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Learning by doing

Social work students play, create and visit Netherlands' "coffee shops"

special feature: The Student Experience

Part of a special feature highlighting the student voice, student experience and the range of student supports and opportunities available at Memorial.

By Laura Woodford

Addiction care, art therapy and the creative social worker.

This past May, two bachelor of social work students explored the “Dutch creative” approach to social work at the HAN University of Applied Sciences in the Netherlands.

The three-week program, Health, Social Studies and Sports, focuses on the major issues facing society today and encourages students to be creative and to learn by doing.

The exchange program – a partnership between Memorial and HAN University – allows for two bachelor of social work students to receive a waiver for all program fees and a funded weekend trip to Amsterdam.

Along with Memorial University students Caitlin Dillon and Taylor O’Connor, the group was comprised of students from Ontario, Nova Scotia, the U.S., India, the U.K., the Netherlands, Hong Kong and Germany.

Taylor O’Connor, second from left, at the Netherlands Open Air Museum with some of her fellow program participants.
Taylor O’Connor, second from left, at the Netherlands Open Air Museum with some of her fellow program participants.
Photo: Submitted

Memorial’s Internationalization Office helps encourage students to study abroad whenever possible, especially if partnerships can help reduce the costs for students. It has more than 200 partnerships with institutions across the world, with about 140 universities available for international exchange, with a variety of programs.

Play, art, drama, music

Ms. Dillon, a fourth-year student from St. John’s, says she learns best by doing, so she was thrilled with the hands-on approach she experienced at HAN.

“We didn’t sit in classrooms and learn,” said Ms. Dillon. “I loved that throughout the play therapy program, for instance, we played and discussed how playing games helps with psycho-motor therapy. And in art therapy, we actually created art – paintings, pastels – and we did a workshop in visual art therapy.”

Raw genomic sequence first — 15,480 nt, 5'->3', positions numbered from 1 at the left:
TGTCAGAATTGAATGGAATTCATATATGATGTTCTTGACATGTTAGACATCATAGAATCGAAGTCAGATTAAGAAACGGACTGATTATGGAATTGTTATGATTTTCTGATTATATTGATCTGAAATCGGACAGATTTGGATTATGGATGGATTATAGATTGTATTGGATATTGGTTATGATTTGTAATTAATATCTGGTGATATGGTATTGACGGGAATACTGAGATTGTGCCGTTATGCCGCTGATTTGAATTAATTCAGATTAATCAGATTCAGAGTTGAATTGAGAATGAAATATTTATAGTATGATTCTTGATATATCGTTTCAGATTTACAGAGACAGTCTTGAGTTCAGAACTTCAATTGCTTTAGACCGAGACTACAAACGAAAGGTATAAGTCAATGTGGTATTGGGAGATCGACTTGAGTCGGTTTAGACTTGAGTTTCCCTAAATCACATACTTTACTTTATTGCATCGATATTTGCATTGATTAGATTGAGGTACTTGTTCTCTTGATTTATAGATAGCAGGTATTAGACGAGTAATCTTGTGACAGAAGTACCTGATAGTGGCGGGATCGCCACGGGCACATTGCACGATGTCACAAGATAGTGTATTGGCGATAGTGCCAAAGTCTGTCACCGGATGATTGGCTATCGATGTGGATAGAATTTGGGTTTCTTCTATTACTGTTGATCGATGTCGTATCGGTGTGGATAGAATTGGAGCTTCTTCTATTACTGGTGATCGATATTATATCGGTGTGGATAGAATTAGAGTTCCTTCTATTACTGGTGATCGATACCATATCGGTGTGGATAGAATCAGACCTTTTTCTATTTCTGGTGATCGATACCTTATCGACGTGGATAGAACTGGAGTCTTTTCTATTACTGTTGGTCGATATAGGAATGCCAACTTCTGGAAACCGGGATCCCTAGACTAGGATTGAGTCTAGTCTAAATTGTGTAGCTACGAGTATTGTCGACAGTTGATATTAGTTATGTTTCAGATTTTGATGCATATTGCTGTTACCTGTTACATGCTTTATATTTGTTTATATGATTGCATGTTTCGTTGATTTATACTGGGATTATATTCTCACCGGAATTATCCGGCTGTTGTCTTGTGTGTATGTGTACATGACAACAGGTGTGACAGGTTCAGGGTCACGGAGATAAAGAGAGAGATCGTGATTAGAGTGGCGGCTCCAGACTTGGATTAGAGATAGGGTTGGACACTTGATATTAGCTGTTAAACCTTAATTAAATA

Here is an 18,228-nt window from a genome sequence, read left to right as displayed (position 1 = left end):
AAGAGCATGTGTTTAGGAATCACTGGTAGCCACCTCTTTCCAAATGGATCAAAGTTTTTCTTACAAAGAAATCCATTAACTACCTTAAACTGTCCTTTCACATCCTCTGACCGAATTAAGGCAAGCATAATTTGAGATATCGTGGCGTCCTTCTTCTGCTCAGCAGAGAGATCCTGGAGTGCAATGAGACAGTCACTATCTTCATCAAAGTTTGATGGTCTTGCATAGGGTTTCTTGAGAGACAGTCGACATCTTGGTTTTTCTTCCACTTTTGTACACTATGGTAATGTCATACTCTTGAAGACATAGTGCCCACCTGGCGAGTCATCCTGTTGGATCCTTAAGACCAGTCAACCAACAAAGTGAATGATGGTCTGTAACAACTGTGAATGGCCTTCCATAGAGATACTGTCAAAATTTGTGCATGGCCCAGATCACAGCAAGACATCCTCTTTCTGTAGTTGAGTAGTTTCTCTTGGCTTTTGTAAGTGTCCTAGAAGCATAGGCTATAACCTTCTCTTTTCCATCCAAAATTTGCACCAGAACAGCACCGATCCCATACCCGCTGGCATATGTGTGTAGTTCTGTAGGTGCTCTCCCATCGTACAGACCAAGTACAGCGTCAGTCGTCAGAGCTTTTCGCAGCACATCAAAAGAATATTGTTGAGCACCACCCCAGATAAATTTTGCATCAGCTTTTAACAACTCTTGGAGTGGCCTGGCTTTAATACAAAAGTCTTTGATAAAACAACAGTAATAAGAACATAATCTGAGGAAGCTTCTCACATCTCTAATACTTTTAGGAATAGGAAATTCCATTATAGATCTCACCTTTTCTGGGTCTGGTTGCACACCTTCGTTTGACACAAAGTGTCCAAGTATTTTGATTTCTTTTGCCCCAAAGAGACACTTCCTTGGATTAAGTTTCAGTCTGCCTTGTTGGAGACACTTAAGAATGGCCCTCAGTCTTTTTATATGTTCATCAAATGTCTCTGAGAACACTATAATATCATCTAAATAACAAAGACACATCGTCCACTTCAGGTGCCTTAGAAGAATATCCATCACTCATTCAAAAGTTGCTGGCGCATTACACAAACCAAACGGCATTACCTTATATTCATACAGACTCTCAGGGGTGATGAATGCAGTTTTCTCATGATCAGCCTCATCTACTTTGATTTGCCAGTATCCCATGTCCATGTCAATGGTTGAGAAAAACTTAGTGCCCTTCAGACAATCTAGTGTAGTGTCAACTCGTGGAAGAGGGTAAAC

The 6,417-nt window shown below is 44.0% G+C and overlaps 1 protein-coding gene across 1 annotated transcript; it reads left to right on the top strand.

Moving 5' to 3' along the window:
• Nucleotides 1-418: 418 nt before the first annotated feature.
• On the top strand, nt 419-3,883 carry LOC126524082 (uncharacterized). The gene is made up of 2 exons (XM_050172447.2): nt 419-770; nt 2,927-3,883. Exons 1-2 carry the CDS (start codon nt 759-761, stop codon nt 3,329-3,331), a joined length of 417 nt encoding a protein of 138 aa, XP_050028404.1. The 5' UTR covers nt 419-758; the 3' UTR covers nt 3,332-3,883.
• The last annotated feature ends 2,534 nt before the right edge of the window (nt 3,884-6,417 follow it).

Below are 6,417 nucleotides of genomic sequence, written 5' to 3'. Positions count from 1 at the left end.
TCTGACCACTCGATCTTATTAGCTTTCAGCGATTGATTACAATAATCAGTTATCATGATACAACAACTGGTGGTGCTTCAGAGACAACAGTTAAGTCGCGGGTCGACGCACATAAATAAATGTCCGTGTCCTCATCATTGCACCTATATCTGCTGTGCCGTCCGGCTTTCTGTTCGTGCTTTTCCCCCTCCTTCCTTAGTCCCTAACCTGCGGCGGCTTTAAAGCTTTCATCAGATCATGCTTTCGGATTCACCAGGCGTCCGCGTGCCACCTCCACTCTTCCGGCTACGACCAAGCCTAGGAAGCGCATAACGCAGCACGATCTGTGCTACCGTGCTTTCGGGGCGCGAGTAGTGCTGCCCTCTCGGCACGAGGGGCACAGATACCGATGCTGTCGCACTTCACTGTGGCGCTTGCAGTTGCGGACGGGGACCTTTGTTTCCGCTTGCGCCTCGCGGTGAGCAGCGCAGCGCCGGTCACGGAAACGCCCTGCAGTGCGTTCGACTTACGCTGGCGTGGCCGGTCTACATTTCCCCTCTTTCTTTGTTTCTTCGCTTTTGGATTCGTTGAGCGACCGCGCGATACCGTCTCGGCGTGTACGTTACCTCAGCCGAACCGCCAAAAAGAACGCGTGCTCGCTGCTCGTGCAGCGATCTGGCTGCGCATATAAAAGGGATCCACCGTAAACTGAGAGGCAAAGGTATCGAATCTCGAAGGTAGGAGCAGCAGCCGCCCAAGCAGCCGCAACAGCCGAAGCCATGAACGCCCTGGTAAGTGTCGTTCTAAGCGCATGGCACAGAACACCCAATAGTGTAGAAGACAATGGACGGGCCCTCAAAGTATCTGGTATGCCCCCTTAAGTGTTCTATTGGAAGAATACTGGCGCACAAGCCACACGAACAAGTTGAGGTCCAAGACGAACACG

The students also did drama yoga and music therapy. Music therapy was taught by a music therapist, who asked the students to choose an instrument and then reflect on the instrument they chose and why.

“It shows you a lot of insight into your own personality. I’ve incorporated a lot of what I learned at HAN into three of my courses this term.”

Global lens

Other benefits of the program according to Ms. Dillon included learning how to apply for an internship in the Netherlands and learning about different values in different countries.

“We learned that the Netherlands and Canada have very similar values, for instance, compared to the Netherlands and Hong Kong or India. However, the Netherlands appear to have more long-term values, thinking about the bigger picture and embracing preventive approaches. Conversely, we are more short-term, reactive and focus on what is good right now, rather than what is good for the future.”

She also learned that if she were to apply for a job in Hong Kong, there likely wouldn’t be an interview – and that prospective employers would only be interested in her credentials. In Canada, the candidate’s personality would be taken into consideration.